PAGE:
Pope Francis’ visit to Ireland is a cause of excitement to many and dismay to others. Beneath the flurry of events associated with the World Meeting of Families and the simmering controversy around protests, his visit is an opportunity to reflect on one of the major emphases of his papacy, says Kevin Hargaden.
In his first major document, Evangelii Gaudium, Francis was clear in his denunciation of the neoliberal variety of capitalism that is so influential around the globe and is almost a new orthodoxy in Ireland:
“As long as the problems of the poor are not radically resolved by rejecting the absolute autonomy of markets and financial speculation and by attacking the structural causes of inequality, no solution will be found for the world’s problems, or, for that matter, to any problems. Inequality is the root of social ills” (EG 202).
The political commitment to let competitive markets meet fundamental human needs has been shown to be morally, socially and economically bankrupt time and again, especially since the 2008 global crisis. But Irish political life remains in thrall to the belief that the free flow of capital will somehow bring prosperity to all.
As a direct consequence of this irrational fundamentalism, 10,000 Irish people now live without homes. Week in and week out, the government evade the obvious response to this problem and avoid committing to a renewed social housing project. Vulture funds and corporate landlords continue to immiserate Irish people, disproportionately affecting the poorest in our society. But it is sacrilegious to suggest intervening in the market for the sake of our neighbours. Such heresy cannot be countenanced!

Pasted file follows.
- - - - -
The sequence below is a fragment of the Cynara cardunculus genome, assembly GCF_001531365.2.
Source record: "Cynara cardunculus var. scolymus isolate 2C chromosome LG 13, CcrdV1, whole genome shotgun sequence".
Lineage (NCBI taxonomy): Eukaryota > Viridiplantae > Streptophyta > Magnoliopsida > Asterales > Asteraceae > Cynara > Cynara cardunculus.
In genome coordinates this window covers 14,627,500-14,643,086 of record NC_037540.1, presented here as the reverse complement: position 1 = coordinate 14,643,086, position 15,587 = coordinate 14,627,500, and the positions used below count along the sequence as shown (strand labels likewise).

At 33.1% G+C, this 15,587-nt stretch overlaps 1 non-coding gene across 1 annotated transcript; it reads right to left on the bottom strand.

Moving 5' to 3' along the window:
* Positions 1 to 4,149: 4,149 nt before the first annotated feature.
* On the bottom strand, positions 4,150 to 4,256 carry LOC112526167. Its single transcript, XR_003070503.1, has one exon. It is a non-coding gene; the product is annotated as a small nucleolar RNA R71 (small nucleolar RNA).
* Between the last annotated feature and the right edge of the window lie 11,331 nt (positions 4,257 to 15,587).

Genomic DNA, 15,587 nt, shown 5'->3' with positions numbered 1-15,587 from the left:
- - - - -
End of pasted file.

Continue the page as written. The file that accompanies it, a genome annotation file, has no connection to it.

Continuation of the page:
Ireland continues to lag behind its already paltry obligations when it comes to climate change. With every passing month there is growing evidence that our entire civilization is facing an unprecedented catastrophe. Even instinctive climate sceptics are forced to reconsider as the previously temperate Ireland endures hurricanes, snow drifts, and summer droughts. To adapt to climate change requires a fundamental shift from an individual mindset to a communal imagination. This is anathema to neoliberalism. To respond to the challenge facing us entails weaning ourselves off our addiction to carbon and our absurd belief in never-ending economic growth. The neoliberal religious spirit of modern Ireland cannot conceive of such a transformation.
Pope Francis arrives in an Ireland that is confident in its status as a progressive, secular society. Yet when we dig below the surface we find that so many of our shared assumptions are grounded in this belief that competition is good, that markets are efficient, that some people deserve to be winners and it is hard luck for everyone else.
This may no longer be a Catholic country (whatever that would be!), but that does not mean we are no longer religious. For many, our ultimate hope rests not in Jesus, but in Mammon. Francis has many opportunities for prophetic speech and action during his short visit. We can only pray that he finds time to expose the paradoxes at the heart of our faith in markets.
Kevin Hargaden, 2018